Keeping it renal: raising awareness of chronic kidney disease
What are the kidneys and why are they important?
The kidneys are around the size of a clenched fist that sit at the back of the abdomen slightly in front of the spinal cord on either side. Each kidney has an arterial supply, venous drainage and a tube leading to the bladder (the ureter). The kidneys act as a filtration system and are involved in removing waste products and excess water from the bloodstream. Additionally, they are involved in regulating minerals in the bloodstream, regulating blood pressure and also have a role in bone metabolism.
Chronic kidney disease
Chronic kidney disease (CKD) is thought to affect around 10% of the population in the UK. CKD is a long-term health problem that varies in severity. It has many different causes; the most common are diabetes and hypertension, but heart disease, inflammation (glomerulonephritis), blockages to the ureters or urinary tract, certain medications and a family history can also cause CKD. There are also a number of rare kidney diseases, such as lupus nephritis, atypical haemolytic uraemic syndrome and IgA nephropathy, which are often of genetic origin and account for 10% of patients on renal replacement therapy. The risk of developing CKD increases with age, particularly in people with diabetes, hypertension or heart disease.
CKD can be difficult to identify as many people with early disease do not show any symptoms. In more severe disease, patients may experience symptoms such as generally feeling unwell, lethargy, weakness, breathing difficulties, itching, aches/pains and difficulty sleeping. CKD can also lead to heart problems, hypertension and strokes. Patients are usually diagnosed through blood tests to check how well the kidneys are functioning (estimated glomerular filtration rate test) and checking for the protein albumin, which accumulates when the kidneys are damaged. In those with rare kidney diseases, diagnosis is often much more difficult and rare diseases can sometimes affect organs other than just the kidneys.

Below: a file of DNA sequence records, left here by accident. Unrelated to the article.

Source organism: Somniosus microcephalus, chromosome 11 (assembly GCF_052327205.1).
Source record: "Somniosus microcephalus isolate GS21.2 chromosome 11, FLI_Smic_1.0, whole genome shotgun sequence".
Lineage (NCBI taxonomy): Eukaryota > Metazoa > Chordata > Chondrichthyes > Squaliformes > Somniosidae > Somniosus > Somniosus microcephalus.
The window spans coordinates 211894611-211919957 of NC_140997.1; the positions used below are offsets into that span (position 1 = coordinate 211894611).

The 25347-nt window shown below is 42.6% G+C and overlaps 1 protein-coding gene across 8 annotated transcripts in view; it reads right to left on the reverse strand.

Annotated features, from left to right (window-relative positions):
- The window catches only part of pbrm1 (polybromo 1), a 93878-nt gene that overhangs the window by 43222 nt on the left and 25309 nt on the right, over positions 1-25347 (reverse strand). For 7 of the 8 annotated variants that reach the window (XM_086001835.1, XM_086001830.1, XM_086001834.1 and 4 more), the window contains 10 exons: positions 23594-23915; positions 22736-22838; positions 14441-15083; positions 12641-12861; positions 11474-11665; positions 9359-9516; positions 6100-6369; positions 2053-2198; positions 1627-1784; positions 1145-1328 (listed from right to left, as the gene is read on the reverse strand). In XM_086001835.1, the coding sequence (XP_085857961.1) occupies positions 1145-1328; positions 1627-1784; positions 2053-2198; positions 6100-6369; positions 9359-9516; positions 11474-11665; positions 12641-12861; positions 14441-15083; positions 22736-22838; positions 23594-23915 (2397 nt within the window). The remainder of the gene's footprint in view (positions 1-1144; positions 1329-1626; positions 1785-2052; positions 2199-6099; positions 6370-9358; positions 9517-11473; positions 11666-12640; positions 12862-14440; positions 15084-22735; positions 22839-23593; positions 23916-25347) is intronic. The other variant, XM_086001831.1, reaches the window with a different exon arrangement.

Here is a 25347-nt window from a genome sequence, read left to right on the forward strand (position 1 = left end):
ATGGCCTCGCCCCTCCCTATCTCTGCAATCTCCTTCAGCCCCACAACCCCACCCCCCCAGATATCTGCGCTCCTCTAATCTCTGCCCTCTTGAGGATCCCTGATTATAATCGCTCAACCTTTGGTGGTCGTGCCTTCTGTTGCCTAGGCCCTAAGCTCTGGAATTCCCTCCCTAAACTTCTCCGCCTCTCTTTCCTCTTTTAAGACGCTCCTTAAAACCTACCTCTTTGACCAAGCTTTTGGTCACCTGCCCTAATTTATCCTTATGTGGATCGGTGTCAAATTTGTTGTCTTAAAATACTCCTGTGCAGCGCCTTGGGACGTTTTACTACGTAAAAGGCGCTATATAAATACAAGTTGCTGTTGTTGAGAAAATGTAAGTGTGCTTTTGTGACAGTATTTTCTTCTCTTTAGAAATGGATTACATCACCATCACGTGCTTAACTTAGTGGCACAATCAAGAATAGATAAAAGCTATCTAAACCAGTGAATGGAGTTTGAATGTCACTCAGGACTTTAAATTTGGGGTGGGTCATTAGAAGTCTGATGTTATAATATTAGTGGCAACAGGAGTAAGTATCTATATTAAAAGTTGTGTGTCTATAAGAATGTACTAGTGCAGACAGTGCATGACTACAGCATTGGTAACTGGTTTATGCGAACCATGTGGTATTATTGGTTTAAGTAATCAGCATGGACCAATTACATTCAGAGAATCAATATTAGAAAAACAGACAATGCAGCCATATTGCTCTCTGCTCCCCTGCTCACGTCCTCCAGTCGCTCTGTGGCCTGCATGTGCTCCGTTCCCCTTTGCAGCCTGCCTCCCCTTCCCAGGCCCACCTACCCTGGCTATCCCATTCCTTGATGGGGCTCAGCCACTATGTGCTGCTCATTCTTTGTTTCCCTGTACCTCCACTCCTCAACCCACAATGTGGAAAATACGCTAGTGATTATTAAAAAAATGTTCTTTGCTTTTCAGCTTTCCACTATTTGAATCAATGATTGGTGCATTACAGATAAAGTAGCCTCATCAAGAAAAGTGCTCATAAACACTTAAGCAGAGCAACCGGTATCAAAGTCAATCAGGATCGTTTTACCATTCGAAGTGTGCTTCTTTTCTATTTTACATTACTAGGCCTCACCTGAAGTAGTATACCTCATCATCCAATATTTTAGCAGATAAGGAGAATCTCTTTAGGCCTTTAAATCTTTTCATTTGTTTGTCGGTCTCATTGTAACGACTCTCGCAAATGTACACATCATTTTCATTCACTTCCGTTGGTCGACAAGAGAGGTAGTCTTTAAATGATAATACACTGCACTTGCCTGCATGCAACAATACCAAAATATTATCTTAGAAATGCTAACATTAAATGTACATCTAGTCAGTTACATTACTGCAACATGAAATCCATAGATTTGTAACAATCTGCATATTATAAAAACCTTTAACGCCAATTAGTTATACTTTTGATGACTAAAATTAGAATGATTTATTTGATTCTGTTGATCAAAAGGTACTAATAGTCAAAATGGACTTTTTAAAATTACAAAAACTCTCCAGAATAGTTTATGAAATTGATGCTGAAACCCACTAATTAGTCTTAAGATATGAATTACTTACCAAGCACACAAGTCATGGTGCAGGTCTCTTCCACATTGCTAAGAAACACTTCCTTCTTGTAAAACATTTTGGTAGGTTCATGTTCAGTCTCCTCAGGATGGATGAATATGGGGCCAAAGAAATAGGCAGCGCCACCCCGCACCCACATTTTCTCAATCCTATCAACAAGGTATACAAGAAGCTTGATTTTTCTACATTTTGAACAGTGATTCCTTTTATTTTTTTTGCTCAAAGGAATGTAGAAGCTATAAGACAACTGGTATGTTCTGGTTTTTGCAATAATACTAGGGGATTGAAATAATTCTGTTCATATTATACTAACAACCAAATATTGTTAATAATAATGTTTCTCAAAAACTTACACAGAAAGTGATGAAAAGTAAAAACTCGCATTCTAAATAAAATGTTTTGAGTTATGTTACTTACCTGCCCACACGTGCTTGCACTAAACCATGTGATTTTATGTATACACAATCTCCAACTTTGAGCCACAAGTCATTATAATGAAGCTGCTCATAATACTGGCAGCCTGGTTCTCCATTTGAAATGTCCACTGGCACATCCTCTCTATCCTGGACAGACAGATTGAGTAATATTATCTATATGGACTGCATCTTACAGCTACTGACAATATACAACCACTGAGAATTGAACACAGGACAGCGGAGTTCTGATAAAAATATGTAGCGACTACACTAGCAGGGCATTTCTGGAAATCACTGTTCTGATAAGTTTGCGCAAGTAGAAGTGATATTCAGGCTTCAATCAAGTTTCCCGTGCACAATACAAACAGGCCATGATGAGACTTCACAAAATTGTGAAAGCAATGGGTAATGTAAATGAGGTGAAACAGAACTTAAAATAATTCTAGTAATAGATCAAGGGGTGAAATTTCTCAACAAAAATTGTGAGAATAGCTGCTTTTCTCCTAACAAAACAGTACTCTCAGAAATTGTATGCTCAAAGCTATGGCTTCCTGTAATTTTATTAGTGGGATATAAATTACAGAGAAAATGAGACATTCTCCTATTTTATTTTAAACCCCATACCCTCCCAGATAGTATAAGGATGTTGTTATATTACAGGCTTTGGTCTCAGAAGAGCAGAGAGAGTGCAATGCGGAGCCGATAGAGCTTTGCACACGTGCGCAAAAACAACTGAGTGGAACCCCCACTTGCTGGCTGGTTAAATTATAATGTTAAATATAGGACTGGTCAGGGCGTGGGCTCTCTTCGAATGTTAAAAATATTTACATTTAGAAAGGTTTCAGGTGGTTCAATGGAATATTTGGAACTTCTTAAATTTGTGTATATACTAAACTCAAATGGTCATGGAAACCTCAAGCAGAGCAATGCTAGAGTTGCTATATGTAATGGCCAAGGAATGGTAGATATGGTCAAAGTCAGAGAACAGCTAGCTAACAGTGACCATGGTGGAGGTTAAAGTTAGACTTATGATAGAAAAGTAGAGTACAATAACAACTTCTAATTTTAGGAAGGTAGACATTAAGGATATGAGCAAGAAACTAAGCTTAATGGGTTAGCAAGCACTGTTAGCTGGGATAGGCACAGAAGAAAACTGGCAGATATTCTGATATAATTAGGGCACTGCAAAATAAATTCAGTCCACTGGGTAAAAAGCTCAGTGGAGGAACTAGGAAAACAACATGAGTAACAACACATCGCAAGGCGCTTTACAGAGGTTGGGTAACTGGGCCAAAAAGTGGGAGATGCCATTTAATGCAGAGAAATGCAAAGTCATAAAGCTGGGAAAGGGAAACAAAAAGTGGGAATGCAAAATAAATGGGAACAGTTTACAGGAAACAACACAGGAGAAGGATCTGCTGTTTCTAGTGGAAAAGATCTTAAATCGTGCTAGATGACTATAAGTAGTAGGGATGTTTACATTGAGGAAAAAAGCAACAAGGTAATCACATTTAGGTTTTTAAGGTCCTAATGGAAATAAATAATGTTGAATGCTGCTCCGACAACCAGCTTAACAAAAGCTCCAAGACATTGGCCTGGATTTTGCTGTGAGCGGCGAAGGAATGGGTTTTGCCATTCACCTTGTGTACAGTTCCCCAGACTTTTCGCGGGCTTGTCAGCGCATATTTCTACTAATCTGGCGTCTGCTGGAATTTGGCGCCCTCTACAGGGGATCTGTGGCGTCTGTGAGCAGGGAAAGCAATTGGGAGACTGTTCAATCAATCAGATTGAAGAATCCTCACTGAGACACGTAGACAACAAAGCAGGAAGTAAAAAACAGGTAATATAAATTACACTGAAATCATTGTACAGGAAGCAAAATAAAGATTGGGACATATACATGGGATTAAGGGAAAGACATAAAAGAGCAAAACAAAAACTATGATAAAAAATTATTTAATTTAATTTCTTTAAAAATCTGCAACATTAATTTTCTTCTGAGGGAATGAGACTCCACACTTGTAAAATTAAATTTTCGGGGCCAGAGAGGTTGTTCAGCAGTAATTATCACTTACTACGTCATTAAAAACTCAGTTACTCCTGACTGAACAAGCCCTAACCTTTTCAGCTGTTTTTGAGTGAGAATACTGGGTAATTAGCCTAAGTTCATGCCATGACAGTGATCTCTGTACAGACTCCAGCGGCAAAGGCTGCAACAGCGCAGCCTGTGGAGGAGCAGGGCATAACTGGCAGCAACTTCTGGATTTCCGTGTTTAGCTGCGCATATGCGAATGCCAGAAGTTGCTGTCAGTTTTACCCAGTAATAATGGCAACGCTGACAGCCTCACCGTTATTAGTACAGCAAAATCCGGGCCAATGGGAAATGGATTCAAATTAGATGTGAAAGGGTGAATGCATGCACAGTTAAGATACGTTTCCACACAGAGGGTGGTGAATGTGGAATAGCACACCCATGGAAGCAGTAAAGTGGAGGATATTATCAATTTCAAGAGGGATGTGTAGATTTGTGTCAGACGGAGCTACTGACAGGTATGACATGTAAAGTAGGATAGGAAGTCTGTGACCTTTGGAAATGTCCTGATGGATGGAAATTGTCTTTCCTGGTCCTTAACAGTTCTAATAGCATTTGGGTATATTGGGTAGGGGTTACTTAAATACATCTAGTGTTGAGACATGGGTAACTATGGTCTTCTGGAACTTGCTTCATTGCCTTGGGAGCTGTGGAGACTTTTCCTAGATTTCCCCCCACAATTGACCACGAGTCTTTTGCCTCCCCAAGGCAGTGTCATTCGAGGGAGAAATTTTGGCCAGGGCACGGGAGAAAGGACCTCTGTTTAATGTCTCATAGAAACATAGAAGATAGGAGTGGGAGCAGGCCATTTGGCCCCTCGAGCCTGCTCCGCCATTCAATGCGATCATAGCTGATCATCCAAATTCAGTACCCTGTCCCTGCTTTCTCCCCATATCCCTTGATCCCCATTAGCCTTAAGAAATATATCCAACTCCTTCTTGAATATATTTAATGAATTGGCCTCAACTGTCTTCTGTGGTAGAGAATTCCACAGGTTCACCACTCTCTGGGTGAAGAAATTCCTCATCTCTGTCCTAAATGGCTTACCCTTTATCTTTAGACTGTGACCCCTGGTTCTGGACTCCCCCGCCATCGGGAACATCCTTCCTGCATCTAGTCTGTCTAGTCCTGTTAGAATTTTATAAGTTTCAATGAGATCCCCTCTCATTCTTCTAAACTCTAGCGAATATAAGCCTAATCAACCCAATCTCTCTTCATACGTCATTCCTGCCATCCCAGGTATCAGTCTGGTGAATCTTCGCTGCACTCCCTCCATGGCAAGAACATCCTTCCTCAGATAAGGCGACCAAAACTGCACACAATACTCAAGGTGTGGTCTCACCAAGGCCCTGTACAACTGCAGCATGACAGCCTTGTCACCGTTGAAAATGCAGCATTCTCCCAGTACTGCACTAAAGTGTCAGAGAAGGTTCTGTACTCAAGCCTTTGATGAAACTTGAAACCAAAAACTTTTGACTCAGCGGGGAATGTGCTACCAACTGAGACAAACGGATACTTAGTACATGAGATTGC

Most people diagnosed with CKD live completely normal lives and can manage their condition by improving their overall health. To reduce the risk of accelerating the disease, patients may be encouraged to stay physically active, drink plenty of water and adapt their diet to restrict salt and fat intake. Regular blood pressure checks are essential and people with diabetes will be encouraged to keep blood glucose under control. Certain medications may also be prescribed, such as those controlling cholesterol and blood pressure. Patients with some rare diseases may have more complex needs. In some genetic conditions, therapies are available that target the root cause of the disease, meaning that patients can still live relatively normal lives.
Unfortunately, some people with CKD may progress to kidney failure, which means the kidneys stop functioning altogether. These individuals therefore need replacement therapy, which comes in the form of dialysis, either where the blood is filtered through a machine outside the body (haemodialysis) or through the abdominal lining (peritoneal dialysis). Patients requiring dialysis may also be candidates for transplant, where a new kidney from a healthy or deceased donor is placed into the body, usually at the bottom of the abdomen (the old kidneys are kept in place unless they are infected or cancerous). While people with a kidney transplant are often at increased risk of infection, due to the anti-rejection medications required (which suppress the immune system), they will often have much more freedom than those on dialysis.
At Bioscript, we are proud to be working with clients in the fight against kidney disease. For further details, please contact firstname.lastname@example.org.